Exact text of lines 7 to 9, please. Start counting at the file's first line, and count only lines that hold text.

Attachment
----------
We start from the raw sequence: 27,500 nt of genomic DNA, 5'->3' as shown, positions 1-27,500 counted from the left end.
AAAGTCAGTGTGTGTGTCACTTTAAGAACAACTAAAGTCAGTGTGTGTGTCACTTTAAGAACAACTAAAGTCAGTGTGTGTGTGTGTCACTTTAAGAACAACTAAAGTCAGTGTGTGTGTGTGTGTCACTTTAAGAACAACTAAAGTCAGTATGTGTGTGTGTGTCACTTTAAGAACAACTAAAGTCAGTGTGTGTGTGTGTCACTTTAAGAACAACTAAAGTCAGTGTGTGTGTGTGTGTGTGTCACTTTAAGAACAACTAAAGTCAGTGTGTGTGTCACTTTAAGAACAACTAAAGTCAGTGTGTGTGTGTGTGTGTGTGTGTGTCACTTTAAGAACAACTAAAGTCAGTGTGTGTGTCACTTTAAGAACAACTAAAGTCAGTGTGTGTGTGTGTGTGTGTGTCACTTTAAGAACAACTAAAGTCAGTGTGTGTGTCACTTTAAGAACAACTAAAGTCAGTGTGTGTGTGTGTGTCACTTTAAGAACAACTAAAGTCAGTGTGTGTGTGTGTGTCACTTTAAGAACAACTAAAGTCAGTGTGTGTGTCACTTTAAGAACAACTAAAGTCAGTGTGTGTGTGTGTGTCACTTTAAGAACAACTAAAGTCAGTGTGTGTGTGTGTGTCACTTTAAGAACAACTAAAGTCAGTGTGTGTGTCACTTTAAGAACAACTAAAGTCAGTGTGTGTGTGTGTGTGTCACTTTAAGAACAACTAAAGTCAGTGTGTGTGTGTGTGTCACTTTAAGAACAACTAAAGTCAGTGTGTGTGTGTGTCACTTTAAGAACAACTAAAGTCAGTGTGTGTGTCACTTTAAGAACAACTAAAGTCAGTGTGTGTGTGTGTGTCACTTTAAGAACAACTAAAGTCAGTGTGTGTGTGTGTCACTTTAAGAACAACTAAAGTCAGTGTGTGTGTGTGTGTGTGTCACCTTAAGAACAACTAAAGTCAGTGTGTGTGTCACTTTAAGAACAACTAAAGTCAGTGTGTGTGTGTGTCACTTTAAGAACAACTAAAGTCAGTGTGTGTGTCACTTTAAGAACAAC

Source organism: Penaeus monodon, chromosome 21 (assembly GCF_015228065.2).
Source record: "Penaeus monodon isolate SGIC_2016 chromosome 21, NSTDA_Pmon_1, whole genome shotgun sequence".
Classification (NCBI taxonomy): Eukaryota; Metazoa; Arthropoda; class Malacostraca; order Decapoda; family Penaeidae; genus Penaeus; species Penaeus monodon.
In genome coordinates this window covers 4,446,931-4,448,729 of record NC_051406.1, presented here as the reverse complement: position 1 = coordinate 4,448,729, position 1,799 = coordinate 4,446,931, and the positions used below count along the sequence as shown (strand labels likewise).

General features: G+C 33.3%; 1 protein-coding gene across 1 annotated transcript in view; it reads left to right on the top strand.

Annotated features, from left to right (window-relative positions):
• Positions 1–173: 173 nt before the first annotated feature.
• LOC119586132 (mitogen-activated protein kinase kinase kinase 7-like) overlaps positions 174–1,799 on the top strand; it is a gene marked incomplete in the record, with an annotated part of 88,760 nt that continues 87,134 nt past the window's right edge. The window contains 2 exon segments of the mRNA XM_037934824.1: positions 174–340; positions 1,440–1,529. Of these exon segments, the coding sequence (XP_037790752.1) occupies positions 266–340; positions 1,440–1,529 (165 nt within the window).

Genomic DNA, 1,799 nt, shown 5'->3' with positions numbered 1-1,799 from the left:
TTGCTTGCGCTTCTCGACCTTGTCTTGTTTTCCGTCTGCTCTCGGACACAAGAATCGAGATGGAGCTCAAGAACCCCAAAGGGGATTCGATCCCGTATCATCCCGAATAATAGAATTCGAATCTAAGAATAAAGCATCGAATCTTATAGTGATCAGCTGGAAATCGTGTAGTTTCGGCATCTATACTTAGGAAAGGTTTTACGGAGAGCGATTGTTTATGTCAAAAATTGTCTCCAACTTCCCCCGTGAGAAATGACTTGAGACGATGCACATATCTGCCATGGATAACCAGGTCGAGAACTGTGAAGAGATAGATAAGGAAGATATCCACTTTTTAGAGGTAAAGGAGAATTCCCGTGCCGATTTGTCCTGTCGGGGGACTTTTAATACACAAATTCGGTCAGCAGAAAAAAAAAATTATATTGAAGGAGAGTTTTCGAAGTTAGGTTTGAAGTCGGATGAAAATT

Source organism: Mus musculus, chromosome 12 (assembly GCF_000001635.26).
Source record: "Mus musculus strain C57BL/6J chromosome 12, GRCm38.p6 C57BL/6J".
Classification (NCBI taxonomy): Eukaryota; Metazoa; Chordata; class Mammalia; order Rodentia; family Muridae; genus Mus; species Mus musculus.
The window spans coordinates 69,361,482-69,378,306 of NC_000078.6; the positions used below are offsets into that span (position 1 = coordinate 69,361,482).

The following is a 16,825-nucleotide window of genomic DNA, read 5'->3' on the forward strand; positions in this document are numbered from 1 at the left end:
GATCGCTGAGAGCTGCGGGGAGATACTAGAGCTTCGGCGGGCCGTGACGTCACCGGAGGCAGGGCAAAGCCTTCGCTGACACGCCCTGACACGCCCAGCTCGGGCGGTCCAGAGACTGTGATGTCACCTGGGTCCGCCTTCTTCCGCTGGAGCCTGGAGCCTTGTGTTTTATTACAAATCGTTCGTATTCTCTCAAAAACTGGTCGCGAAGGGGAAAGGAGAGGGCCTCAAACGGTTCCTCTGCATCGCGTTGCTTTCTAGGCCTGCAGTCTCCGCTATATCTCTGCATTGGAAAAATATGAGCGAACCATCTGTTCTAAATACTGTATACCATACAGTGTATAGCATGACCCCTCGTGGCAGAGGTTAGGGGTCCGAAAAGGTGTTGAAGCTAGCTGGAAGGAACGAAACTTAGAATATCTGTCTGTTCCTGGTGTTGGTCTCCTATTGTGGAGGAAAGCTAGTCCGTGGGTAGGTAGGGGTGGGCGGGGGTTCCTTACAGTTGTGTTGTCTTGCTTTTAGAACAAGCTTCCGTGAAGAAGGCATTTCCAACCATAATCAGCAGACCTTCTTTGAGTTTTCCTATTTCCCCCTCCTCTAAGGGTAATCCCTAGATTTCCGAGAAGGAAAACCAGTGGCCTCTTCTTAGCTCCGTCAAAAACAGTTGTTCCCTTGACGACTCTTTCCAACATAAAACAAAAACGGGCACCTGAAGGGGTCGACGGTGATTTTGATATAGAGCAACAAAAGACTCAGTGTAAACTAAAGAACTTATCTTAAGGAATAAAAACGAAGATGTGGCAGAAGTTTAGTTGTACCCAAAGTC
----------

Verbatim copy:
General features: G+C 33.3%; 1 protein-coding gene across 1 annotated transcript in view; it reads left to right on the top strand.

Annotated features, from left to right (window-relative positions):
• Positions 1–173: 173 nt before the first annotated feature.